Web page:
Doctors are ignorant of the simple facts of the biology of sleep. We are all animals that depend on a wake-sleep cycle. This is called the circadian rhythm. This rhythm is set up by our exposure to sunlight. There is more insomnia when there is a lack of sunlight or darkness such as near the North pole. We know that sunlight triggers the skin to form calciferol, commonly known as Vitamin D3. The same hormone, yes, Vitamin D is a hormone, is added to milk to insure that children get some hormone to help form long bones and teeth. But Vitamin D3 does so much more. It has not been recognized yet that Calciferol controls the release of melatonin and regulates the pituitary release of growth hormone. You can imagine what the lack of regular sleep-wakefulness does to any mammalian being. It is extremely disruptive. Remember the movie INSOMNIA with Al Pacino and Robin Williams? It took less than one week for Pacino to be suicidal. Fortunately there is a simple cure.
The simple diagnostic test is the Vitamin D 0,25 OH test. Normal values are a range of 50 to 75. I regularly see insomniacs with values of less than 20 even less than 10. And because dark skinned individuals, African-Americans, Hispanics, middle easterners, and those from the Indian continent need more sunlight, their levels are typically lower.
And the simple treatment is take Vitamin D. The best form is liquid and placed on the tongue at nighttime. I regularly use 2000IU drop, two drops. There is no toxicity reported to those taking less than 20,000 IU per day. But the appropriate follow-up laboratory test every three months will show when a normal range is reached.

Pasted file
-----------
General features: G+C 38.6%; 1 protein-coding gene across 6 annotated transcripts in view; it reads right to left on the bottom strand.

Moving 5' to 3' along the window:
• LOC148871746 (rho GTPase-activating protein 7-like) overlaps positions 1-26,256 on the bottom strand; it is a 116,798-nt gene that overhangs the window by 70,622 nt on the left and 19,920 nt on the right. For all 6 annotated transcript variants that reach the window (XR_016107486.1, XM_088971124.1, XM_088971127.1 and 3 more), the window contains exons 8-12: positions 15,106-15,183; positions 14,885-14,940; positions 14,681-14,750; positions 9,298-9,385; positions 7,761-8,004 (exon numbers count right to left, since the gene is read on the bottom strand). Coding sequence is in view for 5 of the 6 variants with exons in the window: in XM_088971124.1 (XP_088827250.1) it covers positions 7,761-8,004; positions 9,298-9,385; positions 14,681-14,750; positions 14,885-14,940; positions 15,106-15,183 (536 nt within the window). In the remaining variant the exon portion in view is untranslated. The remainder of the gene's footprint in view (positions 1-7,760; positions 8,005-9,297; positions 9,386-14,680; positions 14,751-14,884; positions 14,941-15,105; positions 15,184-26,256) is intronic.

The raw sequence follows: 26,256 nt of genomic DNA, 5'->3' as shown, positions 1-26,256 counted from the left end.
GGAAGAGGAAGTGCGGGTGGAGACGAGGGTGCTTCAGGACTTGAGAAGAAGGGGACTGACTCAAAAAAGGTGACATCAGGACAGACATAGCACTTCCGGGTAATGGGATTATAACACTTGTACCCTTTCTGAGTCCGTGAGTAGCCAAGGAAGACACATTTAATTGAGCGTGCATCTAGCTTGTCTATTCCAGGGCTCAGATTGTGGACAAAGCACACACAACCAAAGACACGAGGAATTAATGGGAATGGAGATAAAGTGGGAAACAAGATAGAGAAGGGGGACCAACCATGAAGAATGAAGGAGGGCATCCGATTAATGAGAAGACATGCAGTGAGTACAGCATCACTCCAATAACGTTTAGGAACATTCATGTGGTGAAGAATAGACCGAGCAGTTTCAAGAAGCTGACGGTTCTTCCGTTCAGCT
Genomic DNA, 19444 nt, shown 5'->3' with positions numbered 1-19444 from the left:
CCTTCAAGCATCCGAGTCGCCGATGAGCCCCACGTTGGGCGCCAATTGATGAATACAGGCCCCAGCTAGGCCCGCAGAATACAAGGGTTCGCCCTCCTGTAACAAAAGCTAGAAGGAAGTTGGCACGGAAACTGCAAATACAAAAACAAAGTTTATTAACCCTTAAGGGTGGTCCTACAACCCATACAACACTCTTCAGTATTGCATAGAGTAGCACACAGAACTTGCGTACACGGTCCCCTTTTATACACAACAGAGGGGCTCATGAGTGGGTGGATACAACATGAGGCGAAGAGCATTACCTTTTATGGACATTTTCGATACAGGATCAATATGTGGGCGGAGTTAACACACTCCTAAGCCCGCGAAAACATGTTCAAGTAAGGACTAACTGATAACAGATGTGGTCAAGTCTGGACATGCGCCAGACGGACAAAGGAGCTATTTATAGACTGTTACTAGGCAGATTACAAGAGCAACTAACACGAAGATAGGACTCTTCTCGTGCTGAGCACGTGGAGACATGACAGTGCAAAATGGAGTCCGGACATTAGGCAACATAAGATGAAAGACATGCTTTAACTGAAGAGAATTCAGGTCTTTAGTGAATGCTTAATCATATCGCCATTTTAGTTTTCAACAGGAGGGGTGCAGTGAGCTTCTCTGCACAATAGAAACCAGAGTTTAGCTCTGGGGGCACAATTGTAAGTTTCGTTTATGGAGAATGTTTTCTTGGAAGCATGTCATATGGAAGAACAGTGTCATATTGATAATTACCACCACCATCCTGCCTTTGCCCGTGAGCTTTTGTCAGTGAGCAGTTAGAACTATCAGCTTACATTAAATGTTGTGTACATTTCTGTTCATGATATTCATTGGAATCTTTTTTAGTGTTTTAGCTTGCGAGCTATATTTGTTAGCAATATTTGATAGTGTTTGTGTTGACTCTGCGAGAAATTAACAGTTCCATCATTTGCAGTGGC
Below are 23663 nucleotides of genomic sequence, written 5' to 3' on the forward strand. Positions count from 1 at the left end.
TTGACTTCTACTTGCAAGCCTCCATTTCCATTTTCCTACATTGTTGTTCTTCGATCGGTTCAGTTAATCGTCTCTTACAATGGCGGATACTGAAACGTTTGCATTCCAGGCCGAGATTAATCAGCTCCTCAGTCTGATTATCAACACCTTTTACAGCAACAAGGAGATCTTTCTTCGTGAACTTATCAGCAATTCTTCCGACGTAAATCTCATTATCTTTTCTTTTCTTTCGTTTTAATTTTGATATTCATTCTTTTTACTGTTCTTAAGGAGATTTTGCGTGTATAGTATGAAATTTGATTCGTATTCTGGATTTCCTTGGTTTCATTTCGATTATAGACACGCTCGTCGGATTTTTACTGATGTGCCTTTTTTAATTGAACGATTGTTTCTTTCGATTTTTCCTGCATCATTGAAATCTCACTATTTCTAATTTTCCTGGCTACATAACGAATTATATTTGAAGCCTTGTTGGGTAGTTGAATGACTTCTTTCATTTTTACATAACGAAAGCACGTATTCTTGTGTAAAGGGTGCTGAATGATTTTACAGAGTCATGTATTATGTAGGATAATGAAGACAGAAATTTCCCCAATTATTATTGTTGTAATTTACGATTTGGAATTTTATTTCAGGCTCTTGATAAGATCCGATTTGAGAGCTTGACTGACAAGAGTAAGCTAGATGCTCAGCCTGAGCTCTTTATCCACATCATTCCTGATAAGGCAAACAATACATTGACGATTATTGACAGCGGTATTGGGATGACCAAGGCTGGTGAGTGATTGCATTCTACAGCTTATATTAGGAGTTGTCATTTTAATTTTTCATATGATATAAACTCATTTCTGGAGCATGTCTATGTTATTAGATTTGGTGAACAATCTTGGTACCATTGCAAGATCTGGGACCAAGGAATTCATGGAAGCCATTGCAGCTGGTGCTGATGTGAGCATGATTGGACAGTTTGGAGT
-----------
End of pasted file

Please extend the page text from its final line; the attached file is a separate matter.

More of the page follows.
Before discussing the additional amino acids and minerals to assist good restful sleep, we must dismiss the ‘experts’ who wish to blame the individual, not their lack of scientific understanding.
Some doctors state “it is all in the individual’s attitude! How wrong can they be! They state “why would someone spend more time in bed than they actually need? Attitudes towards sleep seem to be very important. Charles M. Morin and colleagues at Virginia Commonwealth University found that insomniacs held stronger beliefs than good sleepers about the detrimental consequences of insomnia to physical and mental health, they made stronger attributions of mood disturbances and lack of energy to poor sleep, and they perceived their sleep as less controllable and predictable. Individuals with sleep-onset insomnia (that is, difficulty falling asleep as opposed to difficulty staying asleep) were more likely than those without insomnia to focus on worries, problems, and noises in the environment prior to sleep, and to think about not sleeping or about something that had happened during the day. For instance, if you believe that you cannot function adequately without having had a good night’s sleep, then even one night of poor sleep may trigger behaviors such as staying in bed later or taking a long nap. These behaviors are likely to make the insomnia chronic